Honeyflow.com | FAQ's | Community |

Getting ready for winter in Coastal California - Update Please


I would like an update on how folks in moderate climates (without severe winters) are managing their Flow Hives for winter. Most of the what I can find that has already been discussed is quite dated and I wondered if there is any updated advice.

From what I can read, I should make my last Flow harvest, allow the bees a couple of days to clean out the Flow frames, and then put them into the freezer for about 48 hours to clean up before removing the Flow Box.

Currently, the configuration I have is 2 deeps, QE, Flow. At least 1/2 of the Flow frames are completely capped, maybe more. What would I do with those that are uncapped? Should I reduce those 2 deeps down to one?

Thank you!


Hi Louise,

This is what I do in San Diego.

  1. Last harvest as you say (usually in August), then remove the Flow super, freeze the frames for 48 hours and store for next season.
  2. Assess stores and be prepared to feed if they are light. We had a terrible season this year with a very poor nectar flow, so I am sure that we will have to feed within the next month or so.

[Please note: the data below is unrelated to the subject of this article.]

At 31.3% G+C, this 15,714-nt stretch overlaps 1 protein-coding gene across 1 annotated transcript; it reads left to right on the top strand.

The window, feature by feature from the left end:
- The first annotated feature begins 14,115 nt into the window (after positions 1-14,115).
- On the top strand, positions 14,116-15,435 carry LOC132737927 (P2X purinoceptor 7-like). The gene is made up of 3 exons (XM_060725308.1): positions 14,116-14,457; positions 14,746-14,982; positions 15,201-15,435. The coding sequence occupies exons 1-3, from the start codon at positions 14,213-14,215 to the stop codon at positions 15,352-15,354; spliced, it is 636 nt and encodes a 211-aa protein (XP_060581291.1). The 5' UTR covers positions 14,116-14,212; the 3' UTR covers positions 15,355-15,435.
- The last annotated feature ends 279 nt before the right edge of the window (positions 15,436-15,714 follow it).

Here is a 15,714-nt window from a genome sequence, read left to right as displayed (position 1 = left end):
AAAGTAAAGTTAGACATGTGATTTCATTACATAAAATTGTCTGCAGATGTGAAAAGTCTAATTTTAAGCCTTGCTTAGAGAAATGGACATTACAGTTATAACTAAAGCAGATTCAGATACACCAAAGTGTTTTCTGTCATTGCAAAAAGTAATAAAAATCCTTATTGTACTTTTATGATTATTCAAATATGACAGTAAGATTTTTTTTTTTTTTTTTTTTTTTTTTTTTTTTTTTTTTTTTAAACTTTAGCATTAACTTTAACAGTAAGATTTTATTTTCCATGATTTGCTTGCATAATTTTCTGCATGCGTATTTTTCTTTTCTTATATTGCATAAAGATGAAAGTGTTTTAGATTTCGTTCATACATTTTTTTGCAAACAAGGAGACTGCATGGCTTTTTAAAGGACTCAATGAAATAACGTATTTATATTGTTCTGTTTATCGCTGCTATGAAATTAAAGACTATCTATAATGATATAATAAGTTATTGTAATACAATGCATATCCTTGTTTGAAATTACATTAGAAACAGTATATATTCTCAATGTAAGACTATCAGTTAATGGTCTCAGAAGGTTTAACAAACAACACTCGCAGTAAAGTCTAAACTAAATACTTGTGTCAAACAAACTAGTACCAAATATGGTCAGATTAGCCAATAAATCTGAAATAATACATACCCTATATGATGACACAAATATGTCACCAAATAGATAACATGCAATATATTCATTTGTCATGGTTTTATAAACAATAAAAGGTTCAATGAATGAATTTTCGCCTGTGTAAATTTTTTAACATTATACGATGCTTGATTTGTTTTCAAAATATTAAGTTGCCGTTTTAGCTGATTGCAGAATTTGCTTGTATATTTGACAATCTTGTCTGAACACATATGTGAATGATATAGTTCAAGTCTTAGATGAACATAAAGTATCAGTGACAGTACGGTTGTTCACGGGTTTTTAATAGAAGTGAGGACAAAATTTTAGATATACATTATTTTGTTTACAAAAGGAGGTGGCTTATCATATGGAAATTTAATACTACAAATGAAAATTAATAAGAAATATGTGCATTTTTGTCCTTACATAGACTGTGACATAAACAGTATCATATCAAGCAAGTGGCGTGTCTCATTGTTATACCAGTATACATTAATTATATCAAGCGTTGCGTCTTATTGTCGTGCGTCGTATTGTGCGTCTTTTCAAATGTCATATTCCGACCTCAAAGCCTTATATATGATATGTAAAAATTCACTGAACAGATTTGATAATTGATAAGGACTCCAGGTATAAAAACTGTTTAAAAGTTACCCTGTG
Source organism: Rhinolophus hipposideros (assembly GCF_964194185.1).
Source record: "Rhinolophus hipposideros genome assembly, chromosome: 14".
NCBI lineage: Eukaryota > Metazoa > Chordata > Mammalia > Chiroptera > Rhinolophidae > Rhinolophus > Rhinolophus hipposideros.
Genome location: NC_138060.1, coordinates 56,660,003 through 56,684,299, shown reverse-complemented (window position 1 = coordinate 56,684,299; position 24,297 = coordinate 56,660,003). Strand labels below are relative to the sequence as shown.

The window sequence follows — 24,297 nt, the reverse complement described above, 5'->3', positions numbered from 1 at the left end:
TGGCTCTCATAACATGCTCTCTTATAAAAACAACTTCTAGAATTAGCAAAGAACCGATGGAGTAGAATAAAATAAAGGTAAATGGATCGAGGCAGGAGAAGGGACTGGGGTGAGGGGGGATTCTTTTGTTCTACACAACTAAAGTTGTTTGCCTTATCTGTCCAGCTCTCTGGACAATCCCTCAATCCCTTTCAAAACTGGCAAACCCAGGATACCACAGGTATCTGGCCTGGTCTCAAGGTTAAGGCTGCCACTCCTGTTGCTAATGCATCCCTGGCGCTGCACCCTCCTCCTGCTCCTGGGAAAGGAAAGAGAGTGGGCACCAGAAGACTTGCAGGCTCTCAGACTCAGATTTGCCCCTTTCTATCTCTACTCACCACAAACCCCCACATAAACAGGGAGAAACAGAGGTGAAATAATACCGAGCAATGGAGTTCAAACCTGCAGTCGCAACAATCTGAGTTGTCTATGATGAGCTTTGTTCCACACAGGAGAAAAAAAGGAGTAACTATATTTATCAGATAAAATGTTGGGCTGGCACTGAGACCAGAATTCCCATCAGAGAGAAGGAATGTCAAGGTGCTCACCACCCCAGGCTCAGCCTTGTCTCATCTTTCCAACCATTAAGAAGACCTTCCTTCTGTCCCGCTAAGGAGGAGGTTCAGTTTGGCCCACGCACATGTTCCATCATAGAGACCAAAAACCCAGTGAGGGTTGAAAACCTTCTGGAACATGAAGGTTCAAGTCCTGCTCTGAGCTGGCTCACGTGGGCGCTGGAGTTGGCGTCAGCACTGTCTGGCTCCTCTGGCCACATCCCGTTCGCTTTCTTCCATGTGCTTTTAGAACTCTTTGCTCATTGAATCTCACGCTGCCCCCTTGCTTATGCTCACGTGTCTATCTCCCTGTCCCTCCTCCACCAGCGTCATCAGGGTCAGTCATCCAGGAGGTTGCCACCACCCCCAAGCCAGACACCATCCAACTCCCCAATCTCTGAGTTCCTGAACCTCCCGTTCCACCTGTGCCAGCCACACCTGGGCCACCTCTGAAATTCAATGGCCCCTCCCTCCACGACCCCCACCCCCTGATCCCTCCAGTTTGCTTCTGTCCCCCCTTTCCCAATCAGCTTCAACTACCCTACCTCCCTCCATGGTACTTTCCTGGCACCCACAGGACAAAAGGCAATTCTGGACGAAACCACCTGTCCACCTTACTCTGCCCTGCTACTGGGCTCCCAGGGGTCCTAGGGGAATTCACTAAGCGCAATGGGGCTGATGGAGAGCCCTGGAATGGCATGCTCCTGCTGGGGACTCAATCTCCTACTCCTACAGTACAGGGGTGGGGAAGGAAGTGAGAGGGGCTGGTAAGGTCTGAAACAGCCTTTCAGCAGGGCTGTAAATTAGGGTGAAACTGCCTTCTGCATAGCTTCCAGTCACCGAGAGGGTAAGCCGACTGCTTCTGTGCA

3. Leave 2 deeps for brood - they need to use the stored food
  4. Once the super is off, do a Varroa mite count and treat at the end of the season. Counts were high last year, and very high this year, so treatment was definitely needed.

Now to address your specific questions.

Last year I brought them into the kitchen and drained them over a large cookie sheet. The reason was that I was concerned about leakage from the frame faces when there are no cappings to hold the honey and let it flow to the drainage channel. If you have freezer space to store them upright, I suppose you could just leave them frozen over winter. If don’t freeze, the honey may crystallize and then you will have a hard time opening the frames next season. Don’t lay them on their sides though. Even when in a freezer, honey can flow out of the cells.

I would not do that at the start of the winter. Let them have access to the stores, and then later, if the population has dropped a lot, they have used much of the food and they are having trouble with wax moths or SHB, try to condense them into one box.

That is all I do. I think for us, feeding and Varroa treatment are the most important aspects of winter management.

Hope that helps. :blush:


It does help. I’m a little late in harvesting…but it is my second harvest this year. We had a better flow here than you did it seems. I just treated (for the second time this summer/fall) for varroa, so I think I’m good there. Thanks for the tips on the uncapped and the number of brood boxes. Sounds good!